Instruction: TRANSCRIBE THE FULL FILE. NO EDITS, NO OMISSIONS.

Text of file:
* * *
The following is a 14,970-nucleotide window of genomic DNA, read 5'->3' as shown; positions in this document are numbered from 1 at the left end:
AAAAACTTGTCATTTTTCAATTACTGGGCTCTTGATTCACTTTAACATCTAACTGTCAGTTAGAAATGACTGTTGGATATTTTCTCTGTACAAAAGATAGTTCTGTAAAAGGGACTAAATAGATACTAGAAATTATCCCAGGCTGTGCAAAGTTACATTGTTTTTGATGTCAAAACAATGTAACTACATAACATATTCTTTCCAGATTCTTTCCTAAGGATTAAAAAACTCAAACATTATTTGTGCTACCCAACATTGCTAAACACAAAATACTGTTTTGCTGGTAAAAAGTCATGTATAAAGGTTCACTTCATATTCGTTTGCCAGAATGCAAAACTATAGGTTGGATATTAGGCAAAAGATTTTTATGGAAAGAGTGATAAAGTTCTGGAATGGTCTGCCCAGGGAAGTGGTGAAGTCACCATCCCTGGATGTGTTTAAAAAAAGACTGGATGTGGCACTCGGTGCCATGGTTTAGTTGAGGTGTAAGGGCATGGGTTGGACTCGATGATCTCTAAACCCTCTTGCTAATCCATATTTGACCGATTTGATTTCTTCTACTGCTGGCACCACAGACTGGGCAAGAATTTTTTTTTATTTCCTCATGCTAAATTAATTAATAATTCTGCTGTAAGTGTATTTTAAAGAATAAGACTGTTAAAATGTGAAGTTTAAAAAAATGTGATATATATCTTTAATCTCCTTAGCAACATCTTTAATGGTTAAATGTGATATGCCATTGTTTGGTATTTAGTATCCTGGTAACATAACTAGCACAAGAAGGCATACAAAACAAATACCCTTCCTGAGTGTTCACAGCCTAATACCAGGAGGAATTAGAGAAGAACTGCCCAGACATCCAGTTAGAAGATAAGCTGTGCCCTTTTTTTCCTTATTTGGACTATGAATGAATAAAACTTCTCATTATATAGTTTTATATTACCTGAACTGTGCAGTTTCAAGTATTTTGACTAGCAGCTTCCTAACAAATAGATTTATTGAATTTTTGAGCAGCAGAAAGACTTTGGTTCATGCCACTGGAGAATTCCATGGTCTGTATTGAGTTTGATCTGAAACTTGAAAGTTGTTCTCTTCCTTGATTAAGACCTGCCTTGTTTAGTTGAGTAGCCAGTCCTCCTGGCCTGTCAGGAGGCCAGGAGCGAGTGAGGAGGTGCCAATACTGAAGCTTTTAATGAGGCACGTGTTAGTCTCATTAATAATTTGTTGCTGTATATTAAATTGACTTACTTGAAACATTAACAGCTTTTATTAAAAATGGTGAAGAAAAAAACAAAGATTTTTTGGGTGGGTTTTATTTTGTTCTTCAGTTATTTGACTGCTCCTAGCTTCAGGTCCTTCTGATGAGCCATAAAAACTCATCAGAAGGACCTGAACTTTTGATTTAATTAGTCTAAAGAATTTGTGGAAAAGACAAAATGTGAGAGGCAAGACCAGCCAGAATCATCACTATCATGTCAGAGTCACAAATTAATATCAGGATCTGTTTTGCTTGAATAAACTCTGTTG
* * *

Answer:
The following is a 14,970-nucleotide window of genomic DNA, read 5'->3' as shown; positions in this document are numbered from 1 at the left end:
AAAAACTTGTCATTTTTCAATTACTGGGCTCTTGATTCACTTTAACATCTAACTGTCAGTTAGAAATGACTGTTGGATATTTTCTCTGTACAAAAGATAGTTCTGTAAAAGGGACTAAATAGATACTAGAAATTATCCCAGGCTGTGCAAAGTTACATTGTTTTTGATGTCAAAACAATGTAACTACATAACATATTCTTTCCAGATTCTTTCCTAAGGATTAAAAAACTCAAACATTATTTGTGCTACCCAACATTGCTAAACACAAAATACTGTTTTGCTGGTAAAAAGTCATGTATAAAGGTTCACTTCATATTCGTTTGCCAGAATGCAAAACTATAGGTTGGATATTAGGCAAAAGATTTTTATGGAAAGAGTGATAAAGTTCTGGAATGGTCTGCCCAGGGAAGTGGTGAAGTCACCATCCCTGGATGTGTTTAAAAAAAGACTGGATGTGGCACTCGGTGCCATGGTTTAGTTGAGGTGTAAGGGCATGGGTTGGACTCGATGATCTCTAAACCCTCTTGCTAATCCATATTTGACCGATTTGATTTCTTCTACTGCTGGCACCACAGACTGGGCAAGAATTTTTTTTTATTTCCTCATGCTAAATTAATTAATAATTCTGCTGTAAGTGTATTTTAAAGAATAAGACTGTTAAAATGTGAAGTTTAAAAAAATGTGATATATATCTTTAATCTCCTTAGCAACATCTTTAATGGTTAAATGTGATATGCCATTGTTTGGTATTTAGTATCCTGGTAACATAACTAGCACAAGAAGGCATACAAAACAAATACCCTTCCTGAGTGTTCACAGCCTAATACCAGGAGGAATTAGAGAAGAACTGCCCAGACATCCAGTTAGAAGATAAGCTGTGCCCTTTTTTTCCTTATTTGGACTATGAATGAATAAAACTTCTCATTATATAGTTTTATATTACCTGAACTGTGCAGTTTCAAGTATTTTGACTAGCAGCTTCCTAACAAATAGATTTATTGAATTTTTGAGCAGCAGAAAGACTTTGGTTCATGCCACTGGAGAATTCCATGGTCTGTATTGAGTTTGATCTGAAACTTGAAAGTTGTTCTCTTCCTTGATTAAGACCTGCCTTGTTTAGTTGAGTAGCCAGTCCTCCTGGCCTGTCAGGAGGCCAGGAGCGAGTGAGGAGGTGCCAATACTGAAGCTTTTAATGAGGCACGTGTTAGTCTCATTAATAATTTGTTGCTGTATATTAAATTGACTTACTTGAAACATTAACAGCTTTTATTAAAAATGGTGAAGAAAAAAACAAAGATTTTTTGGGTGGGTTTTATTTTGTTCTTCAGTTATTTGACTGCTCCTAGCTTCAGGTCCTTCTGATGAGCCATAAAAACTCATCAGAAGGACCTGAACTTTTGATTTAATTAGTCTAAAGAATTTGTGGAAAAGACAAAATGTGAGAGGCAAGACCAGCCAGAATCATCACTATCATGTCAGAGTCACAAATTAATATCAGGATCTGTTTTGCTTGAATAAACTCTGTTG